Send the link below via email or IMCopy
Present to your audienceStart remote presentation
- Invited audience members will follow you as you navigate and present
- People invited to a presentation do not need a Prezi account
- This link expires 10 minutes after you close the presentation
- A maximum of 30 users can follow your presentation
- Learn more about this feature in our knowledge base article
Do you really want to delete this prezi?
Neither you, nor the coeditors you shared it with will be able to recover it again.
Make your likes visible on Facebook?
You can change this under Settings & Account at any time.
The Religious Conflicts of Ireland in the 20th Century
Transcript of The Religious Conflicts of Ireland in the 20th Century
of Ireland in the
In 1922 Ireland was divided. Six, mostly protestant, counties in the north stayed a part of the UK. The rest of Ireland, mostly Catholic, became the Irish Free State and an independent republic in 1949.
Up to 1972 Northern Ireland was allowed to rule itself . During this time the Catholics, who lived in the Protestant province had no easy life. They did not have the same rights and opportunities that the Protestants had. They were discriminated against. They barely found jobs, got less money from the government and were often harassed by the police.
The Northern Ireland Civil Rights Association.
Formed in Belfast, Ireland on January 29, 1967. They demanded equal voting rights, better places to live, an end to discrimination in employment, and a repeal of the Special Powers Act.
The Civil Rights Movement called for a number of reforms one was for 'one man, one vote', meaning that every person be allowed the same number of votes. At the time there were requirements that allowed you to get more votes. Examples, owning property or having a college degree.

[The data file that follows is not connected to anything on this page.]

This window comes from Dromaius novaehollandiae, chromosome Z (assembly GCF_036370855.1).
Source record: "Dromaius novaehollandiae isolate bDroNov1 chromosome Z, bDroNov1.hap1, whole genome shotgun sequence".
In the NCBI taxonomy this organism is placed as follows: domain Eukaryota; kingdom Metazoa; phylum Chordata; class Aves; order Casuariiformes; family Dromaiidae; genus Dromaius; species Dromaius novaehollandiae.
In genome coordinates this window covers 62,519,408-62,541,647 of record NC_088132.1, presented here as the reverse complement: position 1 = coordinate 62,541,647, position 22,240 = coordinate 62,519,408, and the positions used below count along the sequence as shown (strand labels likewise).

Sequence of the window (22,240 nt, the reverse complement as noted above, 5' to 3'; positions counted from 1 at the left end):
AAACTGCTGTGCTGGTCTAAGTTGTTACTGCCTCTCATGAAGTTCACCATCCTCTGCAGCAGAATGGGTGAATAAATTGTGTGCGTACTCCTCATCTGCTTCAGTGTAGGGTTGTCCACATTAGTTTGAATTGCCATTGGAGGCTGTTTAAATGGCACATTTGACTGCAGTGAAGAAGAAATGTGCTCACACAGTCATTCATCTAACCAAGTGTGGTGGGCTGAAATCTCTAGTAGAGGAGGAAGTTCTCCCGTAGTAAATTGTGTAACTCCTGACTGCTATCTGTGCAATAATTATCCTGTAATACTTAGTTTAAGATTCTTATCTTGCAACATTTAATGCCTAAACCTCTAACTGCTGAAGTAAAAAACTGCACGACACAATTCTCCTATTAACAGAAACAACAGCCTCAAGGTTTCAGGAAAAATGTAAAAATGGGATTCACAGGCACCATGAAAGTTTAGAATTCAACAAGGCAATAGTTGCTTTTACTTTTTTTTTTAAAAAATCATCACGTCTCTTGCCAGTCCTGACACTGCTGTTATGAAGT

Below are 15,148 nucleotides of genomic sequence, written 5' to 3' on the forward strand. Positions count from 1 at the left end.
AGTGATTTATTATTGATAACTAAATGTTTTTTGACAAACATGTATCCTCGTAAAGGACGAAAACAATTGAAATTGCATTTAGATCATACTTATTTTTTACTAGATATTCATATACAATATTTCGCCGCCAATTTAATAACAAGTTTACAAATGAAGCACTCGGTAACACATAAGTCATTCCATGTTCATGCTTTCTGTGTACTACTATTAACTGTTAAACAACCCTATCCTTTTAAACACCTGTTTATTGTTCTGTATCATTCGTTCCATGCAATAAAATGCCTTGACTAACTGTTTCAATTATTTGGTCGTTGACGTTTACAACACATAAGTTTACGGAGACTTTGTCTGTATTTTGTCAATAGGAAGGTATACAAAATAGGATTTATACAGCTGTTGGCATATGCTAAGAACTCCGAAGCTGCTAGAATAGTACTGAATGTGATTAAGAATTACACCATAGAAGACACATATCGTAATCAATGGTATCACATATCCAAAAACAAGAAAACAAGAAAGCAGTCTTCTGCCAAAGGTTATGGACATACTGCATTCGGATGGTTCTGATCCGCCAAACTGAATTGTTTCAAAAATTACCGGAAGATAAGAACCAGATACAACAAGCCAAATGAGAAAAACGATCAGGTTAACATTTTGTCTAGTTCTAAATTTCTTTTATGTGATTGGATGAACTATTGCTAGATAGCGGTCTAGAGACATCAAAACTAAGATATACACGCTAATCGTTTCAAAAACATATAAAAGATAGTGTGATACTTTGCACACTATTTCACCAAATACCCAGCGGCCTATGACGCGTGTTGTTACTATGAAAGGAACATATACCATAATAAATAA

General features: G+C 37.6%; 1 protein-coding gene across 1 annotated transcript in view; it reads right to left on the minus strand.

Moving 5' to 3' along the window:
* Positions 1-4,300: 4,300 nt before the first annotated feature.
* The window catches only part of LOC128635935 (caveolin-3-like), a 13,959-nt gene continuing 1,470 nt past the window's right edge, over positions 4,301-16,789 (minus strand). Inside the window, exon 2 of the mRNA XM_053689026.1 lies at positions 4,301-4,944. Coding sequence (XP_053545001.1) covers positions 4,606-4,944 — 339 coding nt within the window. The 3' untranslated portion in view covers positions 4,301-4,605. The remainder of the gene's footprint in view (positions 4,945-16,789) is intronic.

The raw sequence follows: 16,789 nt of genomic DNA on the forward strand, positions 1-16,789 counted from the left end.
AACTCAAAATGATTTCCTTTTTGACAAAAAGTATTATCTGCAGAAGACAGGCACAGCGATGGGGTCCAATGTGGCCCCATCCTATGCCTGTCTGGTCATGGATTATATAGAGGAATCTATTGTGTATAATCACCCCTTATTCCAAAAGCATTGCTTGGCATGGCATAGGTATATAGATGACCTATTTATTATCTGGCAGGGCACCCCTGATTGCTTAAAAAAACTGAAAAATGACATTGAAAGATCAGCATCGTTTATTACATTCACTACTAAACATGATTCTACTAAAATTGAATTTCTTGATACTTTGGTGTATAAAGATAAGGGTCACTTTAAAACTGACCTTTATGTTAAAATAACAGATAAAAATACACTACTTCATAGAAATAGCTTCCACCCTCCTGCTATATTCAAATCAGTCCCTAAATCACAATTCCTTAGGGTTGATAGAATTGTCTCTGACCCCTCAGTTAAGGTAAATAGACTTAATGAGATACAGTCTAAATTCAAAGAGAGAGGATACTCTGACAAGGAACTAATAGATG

The Division of Ireland
Throughout the 19th and the beginning of the 20th century more and more Irish groups began fighting for their independence. But the Protestants who lived in the northern part of the Ireland wanted to stay with Great Britain.
Irish Republican Army (IRA)
In the late 1960s riots broke out between Protestants and Catholics in Belfast. The violent decades that followed became known as “The Troubles”.
Both religious groups started to build up paramilitary organizations. On the Catholic side the Irish Republican Army (IRA) carried out attacks on Protestants in the North. It wanted to force the British out of Northern Ireland and create a single Catholic state. On the Protestant side the Ulster Defence Association and others terrorized the Catholic population living in Ulster.
In the 1980s the IRA started attacking the British in England. They planted bombs in London, kidnapped and killed high-ranking officials. Activists were arrested and thrown into prison.
In the 1990s the British government started working on a peaceful solution to end the Troubles. In over 30 years of violence over 3,000 people were killed in the conflict.
The main points are:
• The future of Northern Ireland should be determined by the people.
• All political groups must share power in Northern Ireland
• All prisoners are to be released.
• All weapons from paramilitary groups must be given up within two years.
• The Republic of Ireland will not seek reunification with Northern Ireland
Historic Agreement Signed on Good Friday 1998
Special Powers Act
Was an Act passed by the Parliament of Northern Ireland shortly after the establishment of Northern Ireland. The Act was presented as being necessary to re-establish peace and law and order in Northern Ireland.
It allowed the government to take whatever steps necessary to maintain peace. Those who broke regulations could be put in jail, whipped or beaten with a stick.
The Act was eventually repealed by the Northern Ireland Emergency Provisions Act 1973, following getting rid of Northern Ireland's parliament and the direct rule by the British government.
The Parliament Building Stormont in Belfast
Video about The Troubles in Ireland